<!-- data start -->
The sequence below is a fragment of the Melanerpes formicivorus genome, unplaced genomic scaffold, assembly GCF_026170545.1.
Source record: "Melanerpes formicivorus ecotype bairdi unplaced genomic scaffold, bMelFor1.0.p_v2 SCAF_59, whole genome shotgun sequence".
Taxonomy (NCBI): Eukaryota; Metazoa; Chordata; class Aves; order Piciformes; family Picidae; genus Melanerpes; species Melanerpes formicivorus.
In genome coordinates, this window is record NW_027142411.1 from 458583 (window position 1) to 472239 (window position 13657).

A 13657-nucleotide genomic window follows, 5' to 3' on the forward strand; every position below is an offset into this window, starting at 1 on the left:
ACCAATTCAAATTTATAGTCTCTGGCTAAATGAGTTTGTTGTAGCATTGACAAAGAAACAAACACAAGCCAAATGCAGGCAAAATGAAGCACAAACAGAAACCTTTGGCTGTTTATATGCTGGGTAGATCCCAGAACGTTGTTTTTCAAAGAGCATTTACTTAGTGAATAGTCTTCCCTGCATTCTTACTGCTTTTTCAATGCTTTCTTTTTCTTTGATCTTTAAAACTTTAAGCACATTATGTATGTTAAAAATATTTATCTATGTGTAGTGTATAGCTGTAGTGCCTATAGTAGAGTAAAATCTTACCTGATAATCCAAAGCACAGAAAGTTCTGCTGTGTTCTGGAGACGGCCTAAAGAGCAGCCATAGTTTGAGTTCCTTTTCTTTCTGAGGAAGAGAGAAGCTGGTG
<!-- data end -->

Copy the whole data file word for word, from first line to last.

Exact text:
The sequence below is a fragment of the Melanerpes formicivorus genome, unplaced genomic scaffold, assembly GCF_026170545.1.
Source record: "Melanerpes formicivorus ecotype bairdi unplaced genomic scaffold, bMelFor1.0.p_v2 SCAF_59, whole genome shotgun sequence".
Taxonomy (NCBI): Eukaryota; Metazoa; Chordata; class Aves; order Piciformes; family Picidae; genus Melanerpes; species Melanerpes formicivorus.
In genome coordinates, this window is record NW_027142411.1 from 458583 (window position 1) to 472239 (window position 13657).

A 13657-nucleotide genomic window follows, 5' to 3' on the forward strand; every position below is an offset into this window, starting at 1 on the left:
ACCAATTCAAATTTATAGTCTCTGGCTAAATGAGTTTGTTGTAGCATTGACAAAGAAACAAACACAAGCCAAATGCAGGCAAAATGAAGCACAAACAGAAACCTTTGGCTGTTTATATGCTGGGTAGATCCCAGAACGTTGTTTTTCAAAGAGCATTTACTTAGTGAATAGTCTTCCCTGCATTCTTACTGCTTTTTCAATGCTTTCTTTTTCTTTGATCTTTAAAACTTTAAGCACATTATGTATGTTAAAAATATTTATCTATGTGTAGTGTATAGCTGTAGTGCCTATAGTAGAGTAAAATCTTACCTGATAATCCAAAGCACAGAAAGTTCTGCTGTGTTCTGGAGACGGCCTAAAGAGCAGCCATAGTTTGAGTTCCTTTTCTTTCTGAGGAAGAGAGAAGCTGGTG